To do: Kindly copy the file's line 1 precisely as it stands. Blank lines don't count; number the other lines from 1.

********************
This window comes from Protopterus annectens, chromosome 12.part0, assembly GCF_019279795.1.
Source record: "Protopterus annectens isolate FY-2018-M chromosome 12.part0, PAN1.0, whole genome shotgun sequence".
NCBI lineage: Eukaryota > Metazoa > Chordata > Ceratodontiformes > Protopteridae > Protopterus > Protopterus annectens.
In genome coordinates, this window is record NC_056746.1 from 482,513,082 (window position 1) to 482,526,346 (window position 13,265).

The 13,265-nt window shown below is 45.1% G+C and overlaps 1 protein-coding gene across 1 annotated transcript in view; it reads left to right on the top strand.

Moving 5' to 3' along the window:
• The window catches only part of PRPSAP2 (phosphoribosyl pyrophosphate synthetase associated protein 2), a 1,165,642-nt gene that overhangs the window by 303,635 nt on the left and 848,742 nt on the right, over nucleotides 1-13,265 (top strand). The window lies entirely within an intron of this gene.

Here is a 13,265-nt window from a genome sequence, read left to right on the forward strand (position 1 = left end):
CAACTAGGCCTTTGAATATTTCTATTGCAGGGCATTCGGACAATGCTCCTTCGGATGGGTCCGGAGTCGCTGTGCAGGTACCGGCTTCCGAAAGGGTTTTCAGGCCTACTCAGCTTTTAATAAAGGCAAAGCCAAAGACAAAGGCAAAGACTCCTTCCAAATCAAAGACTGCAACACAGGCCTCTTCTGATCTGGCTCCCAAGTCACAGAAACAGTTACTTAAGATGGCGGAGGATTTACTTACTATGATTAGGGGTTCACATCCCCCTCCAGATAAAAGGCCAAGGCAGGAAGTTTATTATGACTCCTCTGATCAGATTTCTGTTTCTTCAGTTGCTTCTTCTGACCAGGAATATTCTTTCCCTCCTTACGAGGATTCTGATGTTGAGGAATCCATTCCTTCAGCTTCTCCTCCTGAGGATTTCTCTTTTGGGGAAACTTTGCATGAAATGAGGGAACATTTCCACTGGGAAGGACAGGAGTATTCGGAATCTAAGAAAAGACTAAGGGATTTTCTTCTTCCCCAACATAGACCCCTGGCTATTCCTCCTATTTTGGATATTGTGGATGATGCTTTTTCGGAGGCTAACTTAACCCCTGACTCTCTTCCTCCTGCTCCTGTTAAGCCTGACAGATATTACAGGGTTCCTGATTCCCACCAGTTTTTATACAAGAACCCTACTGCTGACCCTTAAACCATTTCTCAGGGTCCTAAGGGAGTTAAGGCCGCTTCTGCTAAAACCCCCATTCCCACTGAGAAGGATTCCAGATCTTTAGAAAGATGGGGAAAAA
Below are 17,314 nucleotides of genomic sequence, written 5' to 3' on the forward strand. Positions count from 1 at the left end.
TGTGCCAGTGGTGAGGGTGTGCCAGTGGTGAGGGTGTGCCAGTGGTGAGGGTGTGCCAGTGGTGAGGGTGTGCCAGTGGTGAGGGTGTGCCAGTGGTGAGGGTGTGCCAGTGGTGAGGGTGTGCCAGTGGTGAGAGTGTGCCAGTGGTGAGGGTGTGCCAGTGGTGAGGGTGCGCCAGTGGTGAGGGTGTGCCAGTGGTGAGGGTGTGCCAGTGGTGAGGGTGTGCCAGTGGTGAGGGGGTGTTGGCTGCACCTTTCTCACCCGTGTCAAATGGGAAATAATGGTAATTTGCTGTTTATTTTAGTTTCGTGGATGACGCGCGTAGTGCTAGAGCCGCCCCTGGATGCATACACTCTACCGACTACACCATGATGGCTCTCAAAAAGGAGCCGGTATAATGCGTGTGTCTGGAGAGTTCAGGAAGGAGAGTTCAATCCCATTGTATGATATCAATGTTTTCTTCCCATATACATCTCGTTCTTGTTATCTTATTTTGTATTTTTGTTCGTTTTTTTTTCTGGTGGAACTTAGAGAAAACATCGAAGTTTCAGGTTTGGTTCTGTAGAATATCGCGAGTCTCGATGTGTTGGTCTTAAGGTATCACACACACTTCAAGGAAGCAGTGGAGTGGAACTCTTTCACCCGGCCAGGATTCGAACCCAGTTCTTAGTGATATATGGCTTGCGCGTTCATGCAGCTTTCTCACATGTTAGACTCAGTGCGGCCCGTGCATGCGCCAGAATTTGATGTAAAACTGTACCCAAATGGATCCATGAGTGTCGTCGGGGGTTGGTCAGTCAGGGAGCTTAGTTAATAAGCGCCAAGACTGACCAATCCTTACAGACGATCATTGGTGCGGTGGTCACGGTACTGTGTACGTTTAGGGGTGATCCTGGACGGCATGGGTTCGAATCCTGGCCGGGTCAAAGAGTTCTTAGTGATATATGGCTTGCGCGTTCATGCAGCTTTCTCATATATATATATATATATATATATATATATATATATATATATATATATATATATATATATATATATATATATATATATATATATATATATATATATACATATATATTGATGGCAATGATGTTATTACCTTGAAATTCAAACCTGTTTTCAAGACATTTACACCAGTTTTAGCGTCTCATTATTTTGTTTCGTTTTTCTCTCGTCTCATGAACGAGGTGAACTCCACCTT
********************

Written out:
This window comes from Protopterus annectens, chromosome 12.part0, assembly GCF_019279795.1.